Out Of Court Payment Agreement (VII): What happens if an individual debtor fails to satisfy the requirements to qualify for an Out Of Court Payment Agreement but wants to apply for the second chance mechanism?
The question of whether or not it is first necessary to attempt an Out of Court Payment Agreement to secure relief from unpaid claims which we started to look at in earlier posts is not a trivial matter when it comes to the individual debtor devising a debt composition strategy (remember that the benefit of relief from unpaid claims is only available to individuals).
For a start, an Out of Court Payment Agreement cannot consist of an overall liquidation of the debtor’s property, but rather the insolvency mediator, with the debtor’s consent, must submit a viability plan which will accompany its payment plan. Often, however, individual debtors will not have a viability plan, because they do not have many assets to distribute among their creditors. In these cases, would it make sense to attempt to reach an Out of Court Payment Agreement if the debtor knows he cannot make a proposal able to comply with the contents that the law requires of him? It might be questionable, but the law appears to be mandatory: if the debtor falls within the requirements to qualify for an Out of Court Payment Agreement, he must try to achieve one even if he apparently has absolutely no chance of obtaining one. Otherwise the debtor will have no other option than to pay all the post-insolvency order claims, all the preferred pre-insolvency order claims and 25% of the unsecured claims to be able to secure relief from his other debts.
And what happens if individual debtors do not qualify for an Out of Court Payment Agreement by failing to satisfy the requirement restricting access under article 231 of the Insolvency Law, because their liabilities exceed five (5) million euros? One possible interpretation (like that made by the commercial judges practicing in Barcelona -at a seminar held on June 15, 2016-), is that these debtors who cannot opt for un Out of Court Payment Agreement may only obtain relief from unpaid claims by paying a minimum liability threshold, in other words, by electing model A, due to considering that the reference in art. 178 bis (3.4) “if a prior Out of Court Payment Agreement has not been attempted” relates to debtors of this kind. The authors who subscribe to this view consider, therefore, that a debtor who is not authorized to conclude an Out of Court Payment Agreement must, in all cases, pay the minimum liability threshold, including 25% of the unsecured claims, to warrant a “second chance”.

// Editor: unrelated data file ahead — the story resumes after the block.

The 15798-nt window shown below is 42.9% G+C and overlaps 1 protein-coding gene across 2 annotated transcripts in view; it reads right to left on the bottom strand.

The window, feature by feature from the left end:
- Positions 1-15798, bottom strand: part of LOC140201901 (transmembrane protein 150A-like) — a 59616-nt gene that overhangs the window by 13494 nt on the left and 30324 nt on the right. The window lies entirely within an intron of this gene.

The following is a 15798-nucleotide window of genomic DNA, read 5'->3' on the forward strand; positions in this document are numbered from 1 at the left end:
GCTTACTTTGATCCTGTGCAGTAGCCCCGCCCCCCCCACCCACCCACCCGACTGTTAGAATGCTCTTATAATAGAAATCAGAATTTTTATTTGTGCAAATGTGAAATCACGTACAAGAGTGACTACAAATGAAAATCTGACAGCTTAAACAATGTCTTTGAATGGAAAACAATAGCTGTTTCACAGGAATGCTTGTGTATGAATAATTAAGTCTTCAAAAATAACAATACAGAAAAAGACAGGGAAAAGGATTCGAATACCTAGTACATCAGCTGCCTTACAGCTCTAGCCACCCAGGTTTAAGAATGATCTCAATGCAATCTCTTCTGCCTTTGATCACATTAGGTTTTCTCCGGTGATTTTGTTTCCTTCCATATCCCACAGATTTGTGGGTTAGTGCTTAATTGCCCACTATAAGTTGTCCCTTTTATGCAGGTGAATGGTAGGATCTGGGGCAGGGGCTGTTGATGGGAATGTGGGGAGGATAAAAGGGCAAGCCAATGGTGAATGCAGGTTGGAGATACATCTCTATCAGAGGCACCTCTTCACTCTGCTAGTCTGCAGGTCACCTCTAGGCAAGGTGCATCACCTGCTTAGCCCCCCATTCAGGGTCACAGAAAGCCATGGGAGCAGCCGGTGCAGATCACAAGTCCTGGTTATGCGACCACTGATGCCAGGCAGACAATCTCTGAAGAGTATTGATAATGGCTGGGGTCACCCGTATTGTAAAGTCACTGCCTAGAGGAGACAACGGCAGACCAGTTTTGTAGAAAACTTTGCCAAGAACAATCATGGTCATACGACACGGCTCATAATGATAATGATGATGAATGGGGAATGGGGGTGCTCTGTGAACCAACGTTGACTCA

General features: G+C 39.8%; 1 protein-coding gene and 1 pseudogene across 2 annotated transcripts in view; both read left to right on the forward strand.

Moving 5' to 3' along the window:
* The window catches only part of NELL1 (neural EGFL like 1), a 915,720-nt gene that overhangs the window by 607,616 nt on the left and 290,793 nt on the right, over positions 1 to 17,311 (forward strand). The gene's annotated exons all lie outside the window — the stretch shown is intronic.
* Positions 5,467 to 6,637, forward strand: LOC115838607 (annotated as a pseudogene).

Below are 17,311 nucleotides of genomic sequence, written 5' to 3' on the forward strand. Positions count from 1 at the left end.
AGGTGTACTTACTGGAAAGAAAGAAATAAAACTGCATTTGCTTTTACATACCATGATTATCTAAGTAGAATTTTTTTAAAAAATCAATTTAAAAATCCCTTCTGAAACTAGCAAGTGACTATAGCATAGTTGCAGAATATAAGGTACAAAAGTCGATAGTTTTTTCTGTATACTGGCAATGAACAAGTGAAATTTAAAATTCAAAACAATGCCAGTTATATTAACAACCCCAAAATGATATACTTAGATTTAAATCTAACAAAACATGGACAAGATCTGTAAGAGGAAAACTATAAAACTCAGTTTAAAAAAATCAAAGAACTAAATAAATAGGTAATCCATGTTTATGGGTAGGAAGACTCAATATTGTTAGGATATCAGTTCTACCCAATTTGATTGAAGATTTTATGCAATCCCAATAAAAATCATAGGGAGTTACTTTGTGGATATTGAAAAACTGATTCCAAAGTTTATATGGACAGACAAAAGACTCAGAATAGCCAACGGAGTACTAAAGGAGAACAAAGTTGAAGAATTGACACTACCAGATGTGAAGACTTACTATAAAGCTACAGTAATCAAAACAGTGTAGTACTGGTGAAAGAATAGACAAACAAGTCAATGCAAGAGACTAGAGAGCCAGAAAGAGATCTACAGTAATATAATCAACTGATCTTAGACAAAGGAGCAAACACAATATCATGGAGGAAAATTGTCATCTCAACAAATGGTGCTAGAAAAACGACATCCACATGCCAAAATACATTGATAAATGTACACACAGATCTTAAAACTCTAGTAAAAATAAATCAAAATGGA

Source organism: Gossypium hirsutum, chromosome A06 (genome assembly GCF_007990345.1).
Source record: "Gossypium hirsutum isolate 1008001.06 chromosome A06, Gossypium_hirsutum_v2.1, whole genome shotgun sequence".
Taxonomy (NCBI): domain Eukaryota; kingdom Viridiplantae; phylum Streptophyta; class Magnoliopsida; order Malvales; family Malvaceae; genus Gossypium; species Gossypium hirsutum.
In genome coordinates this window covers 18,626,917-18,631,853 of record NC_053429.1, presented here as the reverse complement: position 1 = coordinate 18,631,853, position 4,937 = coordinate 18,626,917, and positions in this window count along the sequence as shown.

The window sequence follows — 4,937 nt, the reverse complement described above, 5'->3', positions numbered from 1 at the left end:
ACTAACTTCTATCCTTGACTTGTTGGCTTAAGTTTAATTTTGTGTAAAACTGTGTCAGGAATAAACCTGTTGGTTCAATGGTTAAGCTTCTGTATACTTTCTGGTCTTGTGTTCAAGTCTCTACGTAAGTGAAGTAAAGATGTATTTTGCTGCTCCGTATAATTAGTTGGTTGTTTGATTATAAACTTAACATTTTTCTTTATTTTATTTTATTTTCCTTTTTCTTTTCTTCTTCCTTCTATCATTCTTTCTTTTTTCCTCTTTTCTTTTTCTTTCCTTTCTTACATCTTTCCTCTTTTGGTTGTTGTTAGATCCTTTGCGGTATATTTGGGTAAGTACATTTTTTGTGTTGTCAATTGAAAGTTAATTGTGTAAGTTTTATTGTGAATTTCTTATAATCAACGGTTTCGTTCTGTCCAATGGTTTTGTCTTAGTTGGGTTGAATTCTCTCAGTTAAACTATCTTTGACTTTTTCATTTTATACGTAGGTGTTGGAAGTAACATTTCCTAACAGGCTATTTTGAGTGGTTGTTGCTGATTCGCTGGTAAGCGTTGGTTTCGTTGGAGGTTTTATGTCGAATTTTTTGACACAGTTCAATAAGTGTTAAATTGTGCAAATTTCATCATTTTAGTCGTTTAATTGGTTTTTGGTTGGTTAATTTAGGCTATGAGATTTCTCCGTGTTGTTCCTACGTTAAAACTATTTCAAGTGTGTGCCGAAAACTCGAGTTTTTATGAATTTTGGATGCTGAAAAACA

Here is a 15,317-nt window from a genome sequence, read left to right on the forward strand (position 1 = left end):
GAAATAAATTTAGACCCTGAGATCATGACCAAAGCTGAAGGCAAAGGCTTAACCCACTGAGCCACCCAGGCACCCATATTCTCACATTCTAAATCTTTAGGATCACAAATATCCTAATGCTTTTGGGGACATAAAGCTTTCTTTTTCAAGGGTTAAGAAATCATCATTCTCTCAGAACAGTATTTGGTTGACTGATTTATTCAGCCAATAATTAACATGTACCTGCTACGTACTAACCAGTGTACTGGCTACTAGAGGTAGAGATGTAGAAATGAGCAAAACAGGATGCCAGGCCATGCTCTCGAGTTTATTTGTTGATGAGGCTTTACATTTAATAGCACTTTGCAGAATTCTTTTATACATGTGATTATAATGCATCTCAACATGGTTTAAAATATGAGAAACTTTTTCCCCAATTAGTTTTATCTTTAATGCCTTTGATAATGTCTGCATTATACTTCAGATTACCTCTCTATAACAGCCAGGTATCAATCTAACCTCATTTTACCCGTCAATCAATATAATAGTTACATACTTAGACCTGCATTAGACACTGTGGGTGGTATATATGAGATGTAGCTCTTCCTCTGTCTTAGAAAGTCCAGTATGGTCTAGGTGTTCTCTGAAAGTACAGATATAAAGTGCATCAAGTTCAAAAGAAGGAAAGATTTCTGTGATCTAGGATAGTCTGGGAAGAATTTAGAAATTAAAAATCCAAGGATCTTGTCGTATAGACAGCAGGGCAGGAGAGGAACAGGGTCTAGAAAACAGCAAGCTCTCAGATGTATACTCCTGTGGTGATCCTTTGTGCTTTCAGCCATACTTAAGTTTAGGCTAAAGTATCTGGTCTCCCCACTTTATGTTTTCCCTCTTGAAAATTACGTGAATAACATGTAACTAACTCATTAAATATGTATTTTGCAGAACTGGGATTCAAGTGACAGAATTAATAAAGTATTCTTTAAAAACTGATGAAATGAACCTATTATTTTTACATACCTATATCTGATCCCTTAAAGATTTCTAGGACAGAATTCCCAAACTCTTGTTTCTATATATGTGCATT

It seems to us less restrictive to consider that these debtors may elect the model for relief from unpaid claims that best suits their interests, and that, if they elect model A (determination of payment of a minimum liability threshold), they will not have to pay 25% of the unsecured claims, an additional requirement devised, in our view, for those who could have opted for an Out of Court Payment Agreement, but did not attempt to achieve one. Bear in mind that these debtors could not reach an Out of Court Payment Agreement due to being prevented from doing so by the legislation, although they might indeed have earlier made an attempt, in an insolvency proceeding, to reach an arrangement with creditors for the restructuring of their debts with a viability plan. It hardly seems sensible to curtail these debtors’ options to be able to be released from their debts simply because their liabilities exceed five (5) million euros.
Garrigues Restructuring and Insolvency department